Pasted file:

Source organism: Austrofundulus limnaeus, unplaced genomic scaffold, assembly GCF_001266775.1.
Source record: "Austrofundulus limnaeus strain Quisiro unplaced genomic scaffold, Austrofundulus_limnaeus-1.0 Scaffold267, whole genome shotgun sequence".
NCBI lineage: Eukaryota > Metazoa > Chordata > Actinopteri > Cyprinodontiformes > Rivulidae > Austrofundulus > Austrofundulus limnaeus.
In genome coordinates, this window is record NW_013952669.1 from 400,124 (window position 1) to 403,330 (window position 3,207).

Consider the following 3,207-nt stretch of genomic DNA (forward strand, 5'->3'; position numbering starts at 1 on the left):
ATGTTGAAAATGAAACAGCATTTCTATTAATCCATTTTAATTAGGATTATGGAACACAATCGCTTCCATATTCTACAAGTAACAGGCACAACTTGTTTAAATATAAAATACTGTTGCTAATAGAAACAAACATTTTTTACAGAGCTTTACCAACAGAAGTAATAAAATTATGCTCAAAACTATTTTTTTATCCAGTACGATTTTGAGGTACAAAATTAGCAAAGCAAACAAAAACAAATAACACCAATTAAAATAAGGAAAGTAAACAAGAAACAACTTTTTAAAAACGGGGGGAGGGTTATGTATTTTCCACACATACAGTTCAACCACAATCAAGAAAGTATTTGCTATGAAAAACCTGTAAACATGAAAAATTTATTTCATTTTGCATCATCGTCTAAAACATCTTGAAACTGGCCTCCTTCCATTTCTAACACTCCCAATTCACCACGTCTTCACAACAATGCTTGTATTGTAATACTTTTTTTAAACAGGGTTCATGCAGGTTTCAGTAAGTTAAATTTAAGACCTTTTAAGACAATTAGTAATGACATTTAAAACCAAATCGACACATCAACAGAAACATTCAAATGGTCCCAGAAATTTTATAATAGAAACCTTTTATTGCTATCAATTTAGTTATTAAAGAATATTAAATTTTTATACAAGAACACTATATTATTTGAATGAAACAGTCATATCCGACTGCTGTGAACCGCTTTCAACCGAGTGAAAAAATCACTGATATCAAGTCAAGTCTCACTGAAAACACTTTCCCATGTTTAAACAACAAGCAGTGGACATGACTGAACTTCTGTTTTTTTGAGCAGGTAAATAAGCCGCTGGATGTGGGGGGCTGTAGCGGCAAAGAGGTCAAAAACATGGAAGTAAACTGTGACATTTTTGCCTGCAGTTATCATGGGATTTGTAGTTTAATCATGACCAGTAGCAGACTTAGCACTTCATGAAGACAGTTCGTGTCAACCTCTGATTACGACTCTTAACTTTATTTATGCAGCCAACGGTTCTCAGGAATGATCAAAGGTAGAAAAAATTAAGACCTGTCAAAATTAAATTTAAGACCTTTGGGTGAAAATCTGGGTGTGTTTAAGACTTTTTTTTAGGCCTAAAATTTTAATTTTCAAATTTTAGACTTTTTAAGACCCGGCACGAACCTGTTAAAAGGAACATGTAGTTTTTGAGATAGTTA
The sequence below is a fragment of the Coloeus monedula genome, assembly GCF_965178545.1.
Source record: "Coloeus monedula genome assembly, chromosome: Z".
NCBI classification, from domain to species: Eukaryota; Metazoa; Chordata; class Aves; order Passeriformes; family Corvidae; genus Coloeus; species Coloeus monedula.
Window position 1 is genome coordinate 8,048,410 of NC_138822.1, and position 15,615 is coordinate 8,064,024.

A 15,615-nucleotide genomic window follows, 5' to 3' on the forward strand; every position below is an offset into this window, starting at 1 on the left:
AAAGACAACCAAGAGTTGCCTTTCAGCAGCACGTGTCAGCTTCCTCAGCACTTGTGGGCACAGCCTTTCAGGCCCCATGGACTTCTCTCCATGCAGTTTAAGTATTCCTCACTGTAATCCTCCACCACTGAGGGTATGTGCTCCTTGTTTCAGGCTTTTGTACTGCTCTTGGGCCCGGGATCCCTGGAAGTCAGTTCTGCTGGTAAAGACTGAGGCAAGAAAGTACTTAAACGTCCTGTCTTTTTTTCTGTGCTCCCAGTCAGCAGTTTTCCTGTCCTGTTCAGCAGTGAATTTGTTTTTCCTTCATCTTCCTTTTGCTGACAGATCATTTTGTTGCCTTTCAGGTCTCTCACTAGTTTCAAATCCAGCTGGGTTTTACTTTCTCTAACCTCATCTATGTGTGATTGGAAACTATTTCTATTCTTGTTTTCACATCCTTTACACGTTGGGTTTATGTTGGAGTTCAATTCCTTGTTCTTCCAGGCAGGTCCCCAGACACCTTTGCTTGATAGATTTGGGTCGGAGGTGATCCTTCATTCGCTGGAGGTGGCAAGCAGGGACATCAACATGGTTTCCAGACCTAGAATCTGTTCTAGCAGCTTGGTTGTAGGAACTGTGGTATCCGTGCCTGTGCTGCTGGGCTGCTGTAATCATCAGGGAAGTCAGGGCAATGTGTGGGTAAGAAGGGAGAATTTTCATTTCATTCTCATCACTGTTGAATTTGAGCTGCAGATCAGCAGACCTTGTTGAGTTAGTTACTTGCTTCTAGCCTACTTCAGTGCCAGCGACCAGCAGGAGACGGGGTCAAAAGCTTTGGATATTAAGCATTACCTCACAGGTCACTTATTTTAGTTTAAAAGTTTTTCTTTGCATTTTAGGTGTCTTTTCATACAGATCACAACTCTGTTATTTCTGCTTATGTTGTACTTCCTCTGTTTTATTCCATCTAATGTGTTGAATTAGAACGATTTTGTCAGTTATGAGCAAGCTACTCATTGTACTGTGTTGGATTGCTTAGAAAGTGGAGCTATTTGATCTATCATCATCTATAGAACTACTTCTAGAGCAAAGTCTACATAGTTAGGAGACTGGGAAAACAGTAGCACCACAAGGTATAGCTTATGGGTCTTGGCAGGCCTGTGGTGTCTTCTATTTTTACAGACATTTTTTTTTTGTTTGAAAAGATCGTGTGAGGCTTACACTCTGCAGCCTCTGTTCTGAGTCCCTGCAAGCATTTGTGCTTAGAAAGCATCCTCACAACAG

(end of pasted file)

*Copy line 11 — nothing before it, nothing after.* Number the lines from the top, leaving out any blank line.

A 15,615-nucleotide genomic window follows, 5' to 3' on the forward strand; every position below is an offset into this window, starting at 1 on the left: